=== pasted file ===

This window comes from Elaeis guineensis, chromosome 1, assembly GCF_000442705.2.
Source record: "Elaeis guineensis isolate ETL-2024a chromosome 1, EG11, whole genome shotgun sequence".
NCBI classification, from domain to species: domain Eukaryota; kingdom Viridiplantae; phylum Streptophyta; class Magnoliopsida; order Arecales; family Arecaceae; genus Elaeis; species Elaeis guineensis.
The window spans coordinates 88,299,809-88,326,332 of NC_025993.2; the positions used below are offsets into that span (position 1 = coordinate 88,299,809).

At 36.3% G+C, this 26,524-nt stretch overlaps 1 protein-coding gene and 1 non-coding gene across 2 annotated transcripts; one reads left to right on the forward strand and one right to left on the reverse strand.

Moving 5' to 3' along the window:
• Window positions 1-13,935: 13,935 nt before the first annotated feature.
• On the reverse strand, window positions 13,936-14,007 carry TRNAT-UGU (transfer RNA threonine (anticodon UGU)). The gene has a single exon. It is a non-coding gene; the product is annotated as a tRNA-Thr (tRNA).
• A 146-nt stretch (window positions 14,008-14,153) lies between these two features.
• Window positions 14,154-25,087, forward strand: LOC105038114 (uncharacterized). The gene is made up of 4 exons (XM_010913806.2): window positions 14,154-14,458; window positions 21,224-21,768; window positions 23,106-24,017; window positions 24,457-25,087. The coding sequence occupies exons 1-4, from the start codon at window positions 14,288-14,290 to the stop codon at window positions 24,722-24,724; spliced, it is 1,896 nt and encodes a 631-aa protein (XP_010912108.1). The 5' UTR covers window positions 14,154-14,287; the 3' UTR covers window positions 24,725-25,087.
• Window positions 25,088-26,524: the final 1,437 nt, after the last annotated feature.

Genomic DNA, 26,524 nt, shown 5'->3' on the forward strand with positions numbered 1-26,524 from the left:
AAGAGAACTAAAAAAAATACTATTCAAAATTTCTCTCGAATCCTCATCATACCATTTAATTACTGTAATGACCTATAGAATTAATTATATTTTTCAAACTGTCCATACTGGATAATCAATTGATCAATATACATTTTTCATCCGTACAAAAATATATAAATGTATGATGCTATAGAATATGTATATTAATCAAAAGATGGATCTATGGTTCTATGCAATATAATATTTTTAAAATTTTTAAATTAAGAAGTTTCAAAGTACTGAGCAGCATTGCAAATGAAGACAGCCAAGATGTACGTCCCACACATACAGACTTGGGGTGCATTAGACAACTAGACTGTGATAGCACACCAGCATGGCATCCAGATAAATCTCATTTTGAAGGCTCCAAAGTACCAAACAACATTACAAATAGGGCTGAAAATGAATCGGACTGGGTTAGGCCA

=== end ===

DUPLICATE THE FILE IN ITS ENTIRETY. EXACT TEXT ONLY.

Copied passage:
This window comes from Elaeis guineensis, chromosome 1, assembly GCF_000442705.2.
Source record: "Elaeis guineensis isolate ETL-2024a chromosome 1, EG11, whole genome shotgun sequence".
NCBI classification, from domain to species: domain Eukaryota; kingdom Viridiplantae; phylum Streptophyta; class Magnoliopsida; order Arecales; family Arecaceae; genus Elaeis; species Elaeis guineensis.
The window spans coordinates 88,299,809-88,326,332 of NC_025993.2; the positions used below are offsets into that span (position 1 = coordinate 88,299,809).

At 36.3% G+C, this 26,524-nt stretch overlaps 1 protein-coding gene and 1 non-coding gene across 2 annotated transcripts; one reads left to right on the forward strand and one right to left on the reverse strand.

Moving 5' to 3' along the window:
• Window positions 1-13,935: 13,935 nt before the first annotated feature.
• On the reverse strand, window positions 13,936-14,007 carry TRNAT-UGU (transfer RNA threonine (anticodon UGU)). The gene has a single exon. It is a non-coding gene; the product is annotated as a tRNA-Thr (tRNA).
• A 146-nt stretch (window positions 14,008-14,153) lies between these two features.
• Window positions 14,154-25,087, forward strand: LOC105038114 (uncharacterized). The gene is made up of 4 exons (XM_010913806.2): window positions 14,154-14,458; window positions 21,224-21,768; window positions 23,106-24,017; window positions 24,457-25,087. The coding sequence occupies exons 1-4, from the start codon at window positions 14,288-14,290 to the stop codon at window positions 24,722-24,724; spliced, it is 1,896 nt and encodes a 631-aa protein (XP_010912108.1). The 5' UTR covers window positions 14,154-14,287; the 3' UTR covers window positions 24,725-25,087.
• Window positions 25,088-26,524: the final 1,437 nt, after the last annotated feature.

Genomic DNA, 26,524 nt, shown 5'->3' on the forward strand with positions numbered 1-26,524 from the left:
AAGAGAACTAAAAAAAATACTATTCAAAATTTCTCTCGAATCCTCATCATACCATTTAATTACTGTAATGACCTATAGAATTAATTATATTTTTCAAACTGTCCATACTGGATAATCAATTGATCAATATACATTTTTCATCCGTACAAAAATATATAAATGTATGATGCTATAGAATATGTATATTAATCAAAAGATGGATCTATGGTTCTATGCAATATAATATTTTTAAAATTTTTAAATTAAGAAGTTTCAAAGTACTGAGCAGCATTGCAAATGAAGACAGCCAAGATGTACGTCCCACACATACAGACTTGGGGTGCATTAGACAACTAGACTGTGATAGCACACCAGCATGGCATCCAGATAAATCTCATTTTGAAGGCTCCAAAGTACCAAACAACATTACAAATAGGGCTGAAAATGAATCGGACTGGGTTAGGCCA